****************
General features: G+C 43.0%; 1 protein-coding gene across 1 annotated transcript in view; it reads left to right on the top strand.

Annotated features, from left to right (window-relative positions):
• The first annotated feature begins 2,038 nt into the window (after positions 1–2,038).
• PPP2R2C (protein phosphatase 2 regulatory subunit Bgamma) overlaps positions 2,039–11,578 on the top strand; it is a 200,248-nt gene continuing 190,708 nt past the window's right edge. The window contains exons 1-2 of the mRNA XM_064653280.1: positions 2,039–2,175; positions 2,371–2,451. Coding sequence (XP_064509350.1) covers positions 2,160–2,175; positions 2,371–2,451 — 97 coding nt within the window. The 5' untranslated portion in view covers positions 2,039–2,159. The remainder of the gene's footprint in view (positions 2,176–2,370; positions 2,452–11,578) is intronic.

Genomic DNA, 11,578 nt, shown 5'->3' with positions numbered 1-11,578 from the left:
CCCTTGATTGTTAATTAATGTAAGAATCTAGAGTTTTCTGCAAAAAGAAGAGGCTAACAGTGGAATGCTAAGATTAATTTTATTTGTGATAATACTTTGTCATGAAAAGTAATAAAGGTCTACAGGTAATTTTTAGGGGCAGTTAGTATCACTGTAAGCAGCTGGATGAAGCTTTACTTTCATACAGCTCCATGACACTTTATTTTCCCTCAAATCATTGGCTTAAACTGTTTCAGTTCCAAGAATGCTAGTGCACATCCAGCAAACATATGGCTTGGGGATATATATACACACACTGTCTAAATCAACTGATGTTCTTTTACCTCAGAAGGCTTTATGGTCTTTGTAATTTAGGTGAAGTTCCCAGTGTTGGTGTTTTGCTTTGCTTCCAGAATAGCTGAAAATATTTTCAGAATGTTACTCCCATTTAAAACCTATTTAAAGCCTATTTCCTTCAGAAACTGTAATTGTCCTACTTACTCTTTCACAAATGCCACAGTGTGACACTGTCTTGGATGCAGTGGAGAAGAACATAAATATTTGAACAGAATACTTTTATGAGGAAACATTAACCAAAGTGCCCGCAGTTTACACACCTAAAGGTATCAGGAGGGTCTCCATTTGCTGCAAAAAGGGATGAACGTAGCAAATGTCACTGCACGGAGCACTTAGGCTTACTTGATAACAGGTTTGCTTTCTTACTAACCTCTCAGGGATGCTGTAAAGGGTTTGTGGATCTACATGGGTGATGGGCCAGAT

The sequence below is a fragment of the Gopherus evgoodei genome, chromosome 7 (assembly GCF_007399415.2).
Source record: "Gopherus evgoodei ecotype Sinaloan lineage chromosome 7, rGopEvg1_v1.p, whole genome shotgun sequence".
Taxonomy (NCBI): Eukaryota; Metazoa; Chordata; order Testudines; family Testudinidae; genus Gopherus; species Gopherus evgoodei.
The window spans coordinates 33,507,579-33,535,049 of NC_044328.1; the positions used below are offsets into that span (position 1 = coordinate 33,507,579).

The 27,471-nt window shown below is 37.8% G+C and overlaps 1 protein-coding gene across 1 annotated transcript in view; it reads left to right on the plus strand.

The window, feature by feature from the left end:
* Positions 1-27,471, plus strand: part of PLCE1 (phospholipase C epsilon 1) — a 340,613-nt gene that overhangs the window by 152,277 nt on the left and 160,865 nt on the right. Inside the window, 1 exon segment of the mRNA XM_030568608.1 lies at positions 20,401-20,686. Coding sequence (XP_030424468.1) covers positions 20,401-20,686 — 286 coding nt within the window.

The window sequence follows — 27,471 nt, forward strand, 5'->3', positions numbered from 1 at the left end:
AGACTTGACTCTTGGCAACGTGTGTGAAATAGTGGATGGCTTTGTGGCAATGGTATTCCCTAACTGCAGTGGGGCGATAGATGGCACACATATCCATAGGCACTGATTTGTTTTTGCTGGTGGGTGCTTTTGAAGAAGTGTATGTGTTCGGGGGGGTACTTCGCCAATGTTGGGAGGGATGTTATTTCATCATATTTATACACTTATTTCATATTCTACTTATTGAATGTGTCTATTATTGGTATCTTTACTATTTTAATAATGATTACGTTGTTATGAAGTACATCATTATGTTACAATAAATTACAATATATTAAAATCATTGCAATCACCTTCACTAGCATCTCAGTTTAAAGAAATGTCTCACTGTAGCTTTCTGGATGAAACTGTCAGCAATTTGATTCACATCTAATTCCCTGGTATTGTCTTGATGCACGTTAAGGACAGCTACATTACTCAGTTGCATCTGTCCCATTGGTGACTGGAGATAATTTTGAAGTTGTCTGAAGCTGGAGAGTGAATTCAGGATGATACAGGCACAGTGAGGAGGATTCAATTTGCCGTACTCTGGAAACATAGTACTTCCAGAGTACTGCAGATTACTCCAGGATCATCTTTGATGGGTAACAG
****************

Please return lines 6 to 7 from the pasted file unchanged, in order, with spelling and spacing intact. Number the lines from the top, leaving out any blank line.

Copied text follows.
CCCTTGATTGTTAATTAATGTAAGAATCTAGAGTTTTCTGCAAAAAGAAGAGGCTAACAGTGGAATGCTAAGATTAATTTTATTTGTGATAATACTTTGTCATGAAAAGTAATAAAGGTCTACAGGTAATTTTTAGGGGCAGTTAGTATCACTGTAAGCAGCTGGATGAAGCTTTACTTTCATACAGCTCCATGACACTTTATTTTCCCTCAAATCATTGGCTTAAACTGTTTCAGTTCCAAGAATGCTAGTGCACATCCAGCAAACATATGGCTTGGGGATATATATACACACACTGTCTAAATCAACTGATGTTCTTTTACCTCAGAAGGCTTTATGGTCTTTGTAATTTAGGTGAAGTTCCCAGTGTTGGTGTTTTGCTTTGCTTCCAGAATAGCTGAAAATATTTTCAGAATGTTACTCCCATTTAAAACCTATTTAAAGCCTATTTCCTTCAGAAACTGTAATTGTCCTACTTACTCTTTCACAAATGCCACAGTGTGACACTGTCTTGGATGCAGTGGAGAAGAACATAAATATTTGAACAGAATACTTTTATGAGGAAACATTAACCAAAGTGCCCGCAGTTTACACACCTAAAGGTATCAGGAGGGTCTCCATTTGCTGCAAAAAGGGATGAACGTAGCAAATGTCACTGCACGGAGCACTTAGGCTTACTTGATAACAGGTTTGCTTTCTTACTAACCTCTCAGGGATGCTGTAAAGGGTTTGTGGATCTACATGGGTGATGGGCCAGAT

The sequence below is a fragment of the Gopherus evgoodei genome, chromosome 7 (assembly GCF_007399415.2).